South Korea 101 for
New Zealand teachers


Fifteen New Zealand teachers headed to Seoul last week for the 2016 Korean Studies Workshop for Australasian educators.
Korea studies workshop pic 1

Korea Studies Workshop teachers from New Zealand and Australia at Ewha University, Seoul, 2016

The Asia New Zealand Foundation works with the Korea Foundation and Australia’s Asia Education Foundation to offer the nine-day programme to teachers.  

The purpose is to deepen teachers' awareness, understanding and knowledge of Korea to New Zealand so they can better equip their students with the knowledge and skills they will need in the future. The teachers are required to develop teaching resources, such as a series of lessons or a unit of work, based on their experiences. 

The programme consists of lectures at Ehwa Womans University in Seoul, school visits, and field trips to historic sites. The group will also visit the demilitarized zone between South and North Korea, travel to a traditional clan village, and visit the factory of multinational steel giant POSCO.

The participating teachers are:

  • Libby Banks – Pigeon Mountain School, Auckland
  • Waveney Bryant - Newmarket School, Auckland
  • Katie Coghlan – Tawa College, Wellington
  • Nicole Cooper – Wellesley College, Wellington
  • Bernadette Corcoran - Waiuku College
  • Evan France – James Hargest College, Invercargill
  • Greta Hampton – Ashburton College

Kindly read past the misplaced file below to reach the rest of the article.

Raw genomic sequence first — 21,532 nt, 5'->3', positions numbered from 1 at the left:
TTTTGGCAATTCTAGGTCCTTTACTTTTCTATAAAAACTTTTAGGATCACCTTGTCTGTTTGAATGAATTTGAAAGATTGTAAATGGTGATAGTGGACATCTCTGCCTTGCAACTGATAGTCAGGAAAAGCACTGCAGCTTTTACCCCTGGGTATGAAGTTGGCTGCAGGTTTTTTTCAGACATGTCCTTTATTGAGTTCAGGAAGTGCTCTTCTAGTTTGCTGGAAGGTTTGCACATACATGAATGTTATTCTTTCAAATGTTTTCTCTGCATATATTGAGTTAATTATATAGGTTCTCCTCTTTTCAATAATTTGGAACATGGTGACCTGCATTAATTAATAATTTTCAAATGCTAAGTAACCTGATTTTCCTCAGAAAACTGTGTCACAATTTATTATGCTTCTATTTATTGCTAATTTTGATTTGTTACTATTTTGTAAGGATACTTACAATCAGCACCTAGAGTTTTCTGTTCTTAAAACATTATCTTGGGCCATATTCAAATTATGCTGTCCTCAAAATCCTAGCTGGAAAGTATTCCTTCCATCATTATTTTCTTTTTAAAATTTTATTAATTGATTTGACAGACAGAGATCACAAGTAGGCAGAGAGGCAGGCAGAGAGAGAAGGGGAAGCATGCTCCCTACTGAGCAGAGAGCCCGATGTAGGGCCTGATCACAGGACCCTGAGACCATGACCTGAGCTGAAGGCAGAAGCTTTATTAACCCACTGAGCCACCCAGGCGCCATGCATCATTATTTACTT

• Kelly Jean-Louis – Wellington High School
  • Amy Ko – Meadowbank School, Auckland
  • Janet Mackay – Epsom Girls’ Grammar School, Auckland
  • Lisa Mave – St Cuthbert’s College, Auckland
  • Fiona McDiarmid – Heretaunga College, Upper Hutt
  • Jessica Moses – Kristin School, Auckland
  • Rebekah Stoop – Beckenham School, Christchurch
  • Ashley Thomson – Onslow College, Wellington.

Asia New Zealand Foundation director education Jeff Johnstone says previous workshop participants have gained a greater understanding of South Korea’s influence in the world, particularly in commerce, technology and youth culture.

“Awareness of the importance of Korea to New Zealand is set to grow after the signing of the FTA last year. But many New Zealand teachers did not learn much about the country when they themselves were at school, so this trip will help them have more confidence teaching today’s young people.

“Previous Korean Studies Workshop participants have been inspired to introduce a range of programmes into their schools to build students’ knowledge of the country. The workshop often inspires an interest in Asia more generally.”

South Korea is New Zealand’s sixth largest export destination and total trade in 2014 reached NZ$4 billion. South Korea is also a significant source of international students and tourists.

The Asia New Zealand Foundation is a non-profit, non-partisan organisation dedicated to building New Zealand’s links with Asia through a range of programmes, including business, culture, education, media, research and a Leadership Network.